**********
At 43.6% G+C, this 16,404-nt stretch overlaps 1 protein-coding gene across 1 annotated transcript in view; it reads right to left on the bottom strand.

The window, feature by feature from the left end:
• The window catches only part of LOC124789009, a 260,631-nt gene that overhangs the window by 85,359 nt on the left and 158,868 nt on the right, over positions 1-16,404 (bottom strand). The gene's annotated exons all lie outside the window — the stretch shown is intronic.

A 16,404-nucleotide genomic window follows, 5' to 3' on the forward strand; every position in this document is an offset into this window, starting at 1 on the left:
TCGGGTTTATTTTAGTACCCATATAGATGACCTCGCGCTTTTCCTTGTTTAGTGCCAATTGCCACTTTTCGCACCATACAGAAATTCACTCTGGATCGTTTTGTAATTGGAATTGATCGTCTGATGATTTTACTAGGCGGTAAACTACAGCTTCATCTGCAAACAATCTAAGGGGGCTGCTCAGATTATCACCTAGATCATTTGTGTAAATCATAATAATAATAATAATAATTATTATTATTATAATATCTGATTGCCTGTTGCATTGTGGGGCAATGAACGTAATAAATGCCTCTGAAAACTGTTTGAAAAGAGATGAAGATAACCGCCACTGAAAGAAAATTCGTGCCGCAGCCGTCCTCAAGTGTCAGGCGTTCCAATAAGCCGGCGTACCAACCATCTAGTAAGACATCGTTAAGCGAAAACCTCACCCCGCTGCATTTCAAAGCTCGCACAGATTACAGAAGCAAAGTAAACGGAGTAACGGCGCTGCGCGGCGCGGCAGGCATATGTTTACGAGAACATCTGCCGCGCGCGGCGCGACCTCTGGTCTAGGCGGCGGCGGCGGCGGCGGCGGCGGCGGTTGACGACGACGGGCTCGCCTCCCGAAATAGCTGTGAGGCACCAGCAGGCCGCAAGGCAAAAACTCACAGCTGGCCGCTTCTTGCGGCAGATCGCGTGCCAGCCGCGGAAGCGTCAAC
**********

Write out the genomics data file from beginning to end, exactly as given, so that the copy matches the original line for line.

At 43.6% G+C, this 16,404-nt stretch overlaps 1 protein-coding gene across 1 annotated transcript in view; it reads right to left on the bottom strand.

The window, feature by feature from the left end:
• The window catches only part of LOC124789009, a 260,631-nt gene that overhangs the window by 85,359 nt on the left and 158,868 nt on the right, over positions 1-16,404 (bottom strand). The gene's annotated exons all lie outside the window — the stretch shown is intronic.

A 16,404-nucleotide genomic window follows, 5' to 3' on the forward strand; every position in this document is an offset into this window, starting at 1 on the left:
TCGGGTTTATTTTAGTACCCATATAGATGACCTCGCGCTTTTCCTTGTTTAGTGCCAATTGCCACTTTTCGCACCATACAGAAATTCACTCTGGATCGTTTTGTAATTGGAATTGATCGTCTGATGATTTTACTAGGCGGTAAACTACAGCTTCATCTGCAAACAATCTAAGGGGGCTGCTCAGATTATCACCTAGATCATTTGTGTAAATCATAATAATAATAATAATAATTATTATTATTATAATATCTGATTGCCTGTTGCATTGTGGGGCAATGAACGTAATAAATGCCTCTGAAAACTGTTTGAAAAGAGATGAAGATAACCGCCACTGAAAGAAAATTCGTGCCGCAGCCGTCCTCAAGTGTCAGGCGTTCCAATAAGCCGGCGTACCAACCATCTAGTAAGACATCGTTAAGCGAAAACCTCACCCCGCTGCATTTCAAAGCTCGCACAGATTACAGAAGCAAAGTAAACGGAGTAACGGCGCTGCGCGGCGCGGCAGGCATATGTTTACGAGAACATCTGCCGCGCGCGGCGCGACCTCTGGTCTAGGCGGCGGCGGCGGCGGCGGCGGCGGCGGTTGACGACGACGGGCTCGCCTCCCGAAATAGCTGTGAGGCACCAGCAGGCCGCAAGGCAAAAACTCACAGCTGGCCGCTTCTTGCGGCAGATCGCGTGCCAGCCGCGGAAGCGTCAAC